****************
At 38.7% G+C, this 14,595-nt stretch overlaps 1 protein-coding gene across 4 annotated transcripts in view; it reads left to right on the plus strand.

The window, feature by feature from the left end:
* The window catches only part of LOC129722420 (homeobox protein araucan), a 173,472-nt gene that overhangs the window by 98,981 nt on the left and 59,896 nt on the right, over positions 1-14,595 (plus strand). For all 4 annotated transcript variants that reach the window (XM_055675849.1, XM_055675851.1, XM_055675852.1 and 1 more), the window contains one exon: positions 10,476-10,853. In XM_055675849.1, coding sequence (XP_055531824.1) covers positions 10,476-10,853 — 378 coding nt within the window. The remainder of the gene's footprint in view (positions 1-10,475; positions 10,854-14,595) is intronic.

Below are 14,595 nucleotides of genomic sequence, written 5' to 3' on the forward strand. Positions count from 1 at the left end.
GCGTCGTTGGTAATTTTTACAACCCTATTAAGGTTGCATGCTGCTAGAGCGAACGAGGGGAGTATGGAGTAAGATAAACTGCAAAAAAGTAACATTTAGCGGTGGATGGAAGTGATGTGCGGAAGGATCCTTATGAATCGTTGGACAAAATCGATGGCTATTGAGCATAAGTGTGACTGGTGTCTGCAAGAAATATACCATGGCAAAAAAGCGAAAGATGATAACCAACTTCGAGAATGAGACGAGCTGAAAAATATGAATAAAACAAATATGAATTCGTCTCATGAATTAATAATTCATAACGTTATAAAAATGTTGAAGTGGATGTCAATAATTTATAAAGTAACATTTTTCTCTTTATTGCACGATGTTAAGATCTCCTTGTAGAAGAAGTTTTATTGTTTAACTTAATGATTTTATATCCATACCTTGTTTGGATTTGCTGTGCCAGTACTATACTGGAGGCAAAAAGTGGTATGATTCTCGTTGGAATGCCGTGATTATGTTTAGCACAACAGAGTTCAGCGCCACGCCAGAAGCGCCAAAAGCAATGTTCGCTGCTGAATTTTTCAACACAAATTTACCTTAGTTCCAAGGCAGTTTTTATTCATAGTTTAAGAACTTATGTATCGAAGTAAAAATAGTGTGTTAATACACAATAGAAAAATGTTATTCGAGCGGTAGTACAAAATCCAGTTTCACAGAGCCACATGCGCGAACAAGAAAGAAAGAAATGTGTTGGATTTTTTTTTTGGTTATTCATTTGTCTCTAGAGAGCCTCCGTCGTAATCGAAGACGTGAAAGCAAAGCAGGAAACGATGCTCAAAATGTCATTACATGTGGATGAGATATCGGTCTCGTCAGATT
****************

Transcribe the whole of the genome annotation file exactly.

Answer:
At 38.7% G+C, this 14,595-nt stretch overlaps 1 protein-coding gene across 4 annotated transcripts in view; it reads left to right on the plus strand.

The window, feature by feature from the left end:
* The window catches only part of LOC129722420 (homeobox protein araucan), a 173,472-nt gene that overhangs the window by 98,981 nt on the left and 59,896 nt on the right, over positions 1-14,595 (plus strand). For all 4 annotated transcript variants that reach the window (XM_055675849.1, XM_055675851.1, XM_055675852.1 and 1 more), the window contains one exon: positions 10,476-10,853. In XM_055675849.1, coding sequence (XP_055531824.1) covers positions 10,476-10,853 — 378 coding nt within the window. The remainder of the gene's footprint in view (positions 1-10,475; positions 10,854-14,595) is intronic.

Below are 14,595 nucleotides of genomic sequence, written 5' to 3' on the forward strand. Positions count from 1 at the left end.
GCGTCGTTGGTAATTTTTACAACCCTATTAAGGTTGCATGCTGCTAGAGCGAACGAGGGGAGTATGGAGTAAGATAAACTGCAAAAAAGTAACATTTAGCGGTGGATGGAAGTGATGTGCGGAAGGATCCTTATGAATCGTTGGACAAAATCGATGGCTATTGAGCATAAGTGTGACTGGTGTCTGCAAGAAATATACCATGGCAAAAAAGCGAAAGATGATAACCAACTTCGAGAATGAGACGAGCTGAAAAATATGAATAAAACAAATATGAATTCGTCTCATGAATTAATAATTCATAACGTTATAAAAATGTTGAAGTGGATGTCAATAATTTATAAAGTAACATTTTTCTCTTTATTGCACGATGTTAAGATCTCCTTGTAGAAGAAGTTTTATTGTTTAACTTAATGATTTTATATCCATACCTTGTTTGGATTTGCTGTGCCAGTACTATACTGGAGGCAAAAAGTGGTATGATTCTCGTTGGAATGCCGTGATTATGTTTAGCACAACAGAGTTCAGCGCCACGCCAGAAGCGCCAAAAGCAATGTTCGCTGCTGAATTTTTCAACACAAATTTACCTTAGTTCCAAGGCAGTTTTTATTCATAGTTTAAGAACTTATGTATCGAAGTAAAAATAGTGTGTTAATACACAATAGAAAAATGTTATTCGAGCGGTAGTACAAAATCCAGTTTCACAGAGCCACATGCGCGAACAAGAAAGAAAGAAATGTGTTGGATTTTTTTTTTGGTTATTCATTTGTCTCTAGAGAGCCTCCGTCGTAATCGAAGACGTGAAAGCAAAGCAGGAAACGATGCTCAAAATGTCATTACATGTGGATGAGATATCGGTCTCGTCAGATT